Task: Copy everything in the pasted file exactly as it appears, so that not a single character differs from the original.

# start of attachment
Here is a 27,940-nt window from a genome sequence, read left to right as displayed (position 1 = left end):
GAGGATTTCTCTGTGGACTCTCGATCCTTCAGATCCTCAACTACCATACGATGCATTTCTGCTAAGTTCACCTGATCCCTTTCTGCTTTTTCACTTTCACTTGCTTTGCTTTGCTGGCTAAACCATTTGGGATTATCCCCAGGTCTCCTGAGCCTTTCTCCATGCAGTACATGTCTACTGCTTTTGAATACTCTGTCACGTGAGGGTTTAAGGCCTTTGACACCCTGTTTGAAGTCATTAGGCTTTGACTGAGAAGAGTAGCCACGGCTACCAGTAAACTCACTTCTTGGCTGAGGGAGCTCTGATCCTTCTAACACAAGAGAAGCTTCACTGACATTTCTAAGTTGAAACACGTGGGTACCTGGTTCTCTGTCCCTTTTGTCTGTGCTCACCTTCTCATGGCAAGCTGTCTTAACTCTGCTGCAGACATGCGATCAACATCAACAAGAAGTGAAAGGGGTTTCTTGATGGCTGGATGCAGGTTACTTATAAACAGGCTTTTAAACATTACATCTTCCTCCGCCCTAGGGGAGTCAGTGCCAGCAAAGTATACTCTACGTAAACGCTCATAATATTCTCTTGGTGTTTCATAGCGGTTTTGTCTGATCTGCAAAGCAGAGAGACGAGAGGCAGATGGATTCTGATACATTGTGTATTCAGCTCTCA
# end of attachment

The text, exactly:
Here is a 27,940-nt window from a genome sequence, read left to right as displayed (position 1 = left end):
GAGGATTTCTCTGTGGACTCTCGATCCTTCAGATCCTCAACTACCATACGATGCATTTCTGCTAAGTTCACCTGATCCCTTTCTGCTTTTTCACTTTCACTTGCTTTGCTTTGCTGGCTAAACCATTTGGGATTATCCCCAGGTCTCCTGAGCCTTTCTCCATGCAGTACATGTCTACTGCTTTTGAATACTCTGTCACGTGAGGGTTTAAGGCCTTTGACACCCTGTTTGAAGTCATTAGGCTTTGACTGAGAAGAGTAGCCACGGCTACCAGTAAACTCACTTCTTGGCTGAGGGAGCTCTGATCCTTCTAACACAAGAGAAGCTTCACTGACATTTCTAAGTTGAAACACGTGGGTACCTGGTTCTCTGTCCCTTTTGTCTGTGCTCACCTTCTCATGGCAAGCTGTCTTAACTCTGCTGCAGACATGCGATCAACATCAACAAGAAGTGAAAGGGGTTTCTTGATGGCTGGATGCAGGTTACTTATAAACAGGCTTTTAAACATTACATCTTCCTCCGCCCTAGGGGAGTCAGTGCCAGCAAAGTATACTCTACGTAAACGCTCATAATATTCTCTTGGTGTTTCATAGCGGTTTTGTCTGATCTGCAAAGCAGAGAGACGAGAGGCAGATGGATTCTGATACATTGTGTATTCAGCTCTCA